Humans predicting the weather

Posted to Statistics  |  Tags:  |  Nathan Yau

Nate Silver says the weatherman is not a moron.

Still, most people take their forecasts for granted. Like a baseball umpire, a weather forecaster rarely gets credit for getting the call right. Last summer, meteorologists at the National Hurricane Center were tipped off to something serious when nearly all their computer models indicated that a fierce storm was going to be climbing the Northeast Corridor. The eerily similar results between models helped the center amplify its warning for Hurricane Irene well before it touched down on the Atlantic shore, prompting thousands to evacuate their homes. To many, particularly in New York, Irene was viewed as a media-manufactured nonevent, but that was largely because the Hurricane Center nailed its forecast. Six years earlier, the National Weather Service also made a nearly perfect forecast of Hurricane Katrina, anticipating its exact landfall almost 60 hours in advance. If public officials hadn’t bungled the evacuation of New Orleans, the death toll might have been remarkably low.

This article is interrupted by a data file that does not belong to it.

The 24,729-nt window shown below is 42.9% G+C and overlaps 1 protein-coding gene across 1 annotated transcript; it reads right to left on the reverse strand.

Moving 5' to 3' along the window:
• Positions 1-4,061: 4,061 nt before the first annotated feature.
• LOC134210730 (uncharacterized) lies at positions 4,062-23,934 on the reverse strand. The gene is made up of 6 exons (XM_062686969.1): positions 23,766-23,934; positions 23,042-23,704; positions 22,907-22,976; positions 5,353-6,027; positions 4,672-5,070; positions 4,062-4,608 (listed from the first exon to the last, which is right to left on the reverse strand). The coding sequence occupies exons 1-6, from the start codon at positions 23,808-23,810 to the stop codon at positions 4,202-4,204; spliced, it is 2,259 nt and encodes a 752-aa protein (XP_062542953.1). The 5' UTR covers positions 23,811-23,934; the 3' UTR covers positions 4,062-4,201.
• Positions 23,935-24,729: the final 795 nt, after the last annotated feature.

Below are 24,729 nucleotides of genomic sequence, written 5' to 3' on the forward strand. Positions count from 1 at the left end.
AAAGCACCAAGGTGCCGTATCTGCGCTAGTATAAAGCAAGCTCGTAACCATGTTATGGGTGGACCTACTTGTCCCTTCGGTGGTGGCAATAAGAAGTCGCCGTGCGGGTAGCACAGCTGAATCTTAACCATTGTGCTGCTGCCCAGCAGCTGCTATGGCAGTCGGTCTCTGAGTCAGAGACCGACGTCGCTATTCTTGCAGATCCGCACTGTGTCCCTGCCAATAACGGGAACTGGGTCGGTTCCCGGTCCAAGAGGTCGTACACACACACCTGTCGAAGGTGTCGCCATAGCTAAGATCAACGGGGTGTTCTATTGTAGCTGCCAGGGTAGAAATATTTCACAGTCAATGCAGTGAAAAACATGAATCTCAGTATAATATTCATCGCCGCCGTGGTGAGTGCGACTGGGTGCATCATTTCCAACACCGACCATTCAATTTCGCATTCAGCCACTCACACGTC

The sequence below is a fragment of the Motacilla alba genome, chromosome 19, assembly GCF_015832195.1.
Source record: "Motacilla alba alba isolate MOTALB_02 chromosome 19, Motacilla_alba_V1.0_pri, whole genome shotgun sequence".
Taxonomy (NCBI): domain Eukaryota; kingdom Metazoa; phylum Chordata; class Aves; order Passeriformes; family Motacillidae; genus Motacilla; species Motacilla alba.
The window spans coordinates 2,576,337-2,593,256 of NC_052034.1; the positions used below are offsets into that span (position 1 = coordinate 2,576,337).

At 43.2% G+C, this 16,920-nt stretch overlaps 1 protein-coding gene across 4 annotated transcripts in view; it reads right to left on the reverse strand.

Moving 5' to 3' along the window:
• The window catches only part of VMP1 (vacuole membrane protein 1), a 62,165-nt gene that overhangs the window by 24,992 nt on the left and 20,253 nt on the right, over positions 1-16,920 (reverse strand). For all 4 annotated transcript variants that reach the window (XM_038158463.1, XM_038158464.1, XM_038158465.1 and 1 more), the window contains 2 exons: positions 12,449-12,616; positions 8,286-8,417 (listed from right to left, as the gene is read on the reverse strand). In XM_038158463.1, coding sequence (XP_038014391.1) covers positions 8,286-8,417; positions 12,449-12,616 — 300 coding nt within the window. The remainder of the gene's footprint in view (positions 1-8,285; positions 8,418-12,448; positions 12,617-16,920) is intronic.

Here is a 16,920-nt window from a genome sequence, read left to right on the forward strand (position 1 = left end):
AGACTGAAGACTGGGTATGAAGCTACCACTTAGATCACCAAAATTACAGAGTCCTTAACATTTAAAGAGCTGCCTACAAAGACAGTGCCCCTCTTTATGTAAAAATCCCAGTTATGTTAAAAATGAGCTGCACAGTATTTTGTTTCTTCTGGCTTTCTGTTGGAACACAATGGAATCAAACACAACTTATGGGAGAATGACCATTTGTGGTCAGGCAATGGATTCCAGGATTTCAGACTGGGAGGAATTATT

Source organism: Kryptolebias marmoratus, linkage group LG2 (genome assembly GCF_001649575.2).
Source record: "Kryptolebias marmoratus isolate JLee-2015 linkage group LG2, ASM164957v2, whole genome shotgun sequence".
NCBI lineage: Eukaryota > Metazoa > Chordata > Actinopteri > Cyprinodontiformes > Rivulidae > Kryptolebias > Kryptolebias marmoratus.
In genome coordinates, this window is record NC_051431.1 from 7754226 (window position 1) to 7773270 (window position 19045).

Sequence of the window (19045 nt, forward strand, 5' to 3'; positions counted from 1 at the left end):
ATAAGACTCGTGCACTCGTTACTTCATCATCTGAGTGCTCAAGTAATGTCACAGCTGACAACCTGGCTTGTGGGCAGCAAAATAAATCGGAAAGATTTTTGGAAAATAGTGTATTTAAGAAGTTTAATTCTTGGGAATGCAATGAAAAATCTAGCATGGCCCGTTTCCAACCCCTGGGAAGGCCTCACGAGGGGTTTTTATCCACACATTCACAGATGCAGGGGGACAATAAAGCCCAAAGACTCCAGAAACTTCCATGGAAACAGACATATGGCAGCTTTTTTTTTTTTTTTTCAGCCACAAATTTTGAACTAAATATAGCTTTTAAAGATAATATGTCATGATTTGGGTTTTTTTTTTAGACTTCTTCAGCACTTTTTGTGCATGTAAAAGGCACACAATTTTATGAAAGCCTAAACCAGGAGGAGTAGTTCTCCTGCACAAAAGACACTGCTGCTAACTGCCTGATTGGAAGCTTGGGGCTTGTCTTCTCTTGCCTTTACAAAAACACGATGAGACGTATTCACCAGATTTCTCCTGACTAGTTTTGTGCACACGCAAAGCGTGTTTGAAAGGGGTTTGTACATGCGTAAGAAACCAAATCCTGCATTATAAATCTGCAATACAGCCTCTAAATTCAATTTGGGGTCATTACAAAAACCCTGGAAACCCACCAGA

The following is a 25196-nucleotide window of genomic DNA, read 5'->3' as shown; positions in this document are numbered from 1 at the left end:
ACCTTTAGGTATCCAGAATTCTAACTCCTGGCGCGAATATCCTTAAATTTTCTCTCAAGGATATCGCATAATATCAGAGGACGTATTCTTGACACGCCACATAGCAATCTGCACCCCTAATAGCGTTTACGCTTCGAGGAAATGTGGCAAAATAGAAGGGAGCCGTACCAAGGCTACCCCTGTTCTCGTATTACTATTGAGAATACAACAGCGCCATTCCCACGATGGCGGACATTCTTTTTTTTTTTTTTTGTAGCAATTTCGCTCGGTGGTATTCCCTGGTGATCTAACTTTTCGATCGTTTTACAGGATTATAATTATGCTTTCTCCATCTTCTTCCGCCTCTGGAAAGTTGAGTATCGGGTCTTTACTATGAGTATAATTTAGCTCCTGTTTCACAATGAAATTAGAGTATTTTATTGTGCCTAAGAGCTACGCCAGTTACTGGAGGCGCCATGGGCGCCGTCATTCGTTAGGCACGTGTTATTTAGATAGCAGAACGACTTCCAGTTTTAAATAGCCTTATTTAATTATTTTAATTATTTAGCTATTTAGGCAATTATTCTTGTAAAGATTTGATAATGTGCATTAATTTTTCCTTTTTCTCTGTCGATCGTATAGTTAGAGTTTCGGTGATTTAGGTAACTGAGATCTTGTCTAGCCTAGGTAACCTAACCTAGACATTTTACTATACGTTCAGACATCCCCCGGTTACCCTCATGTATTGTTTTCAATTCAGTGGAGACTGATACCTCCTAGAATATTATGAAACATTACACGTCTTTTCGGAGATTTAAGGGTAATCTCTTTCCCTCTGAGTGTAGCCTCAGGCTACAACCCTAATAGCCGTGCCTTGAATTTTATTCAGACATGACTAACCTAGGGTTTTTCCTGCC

I like the bit later in the article that describes the number crunching machine and how humans are involved in the analysis. The National Weather Service has heavy-duty computing power to process data coming from weather stations across the country, but the computer is still bad at doing a lot of things.

To most people, statistics means plugging numbers into an advanced calculator that spits out values, without much thought involved. Those people don’t work with data.

1 Comment

  • Amos Newcombe September 11, 2012 at 6:05 am

    “To many, particularly in New York, Irene was viewed as a media-manufactured nonevent”

    Many in New York City, perhaps. Many of us upstate who lived through it know better.

Favorites

Causes of Death

There are many ways to die. Cancer. Infection. Mental. External. This is how different groups of people died over the past 10 years, visualized by age.

The Most Unisex Names in US History

Moving on from the most trendy names in US history, let’s look at the most unisex ones. Some names have …

Interactive: When Do Americans Leave For Work?

We don’t all start our work days at the same time, despite what morning rush hour might have you think.

A Day in the Life of Americans

I wanted to see how daily patterns emerge at the individual level and how a person’s entire day plays out. So I simulated 1,000 of them.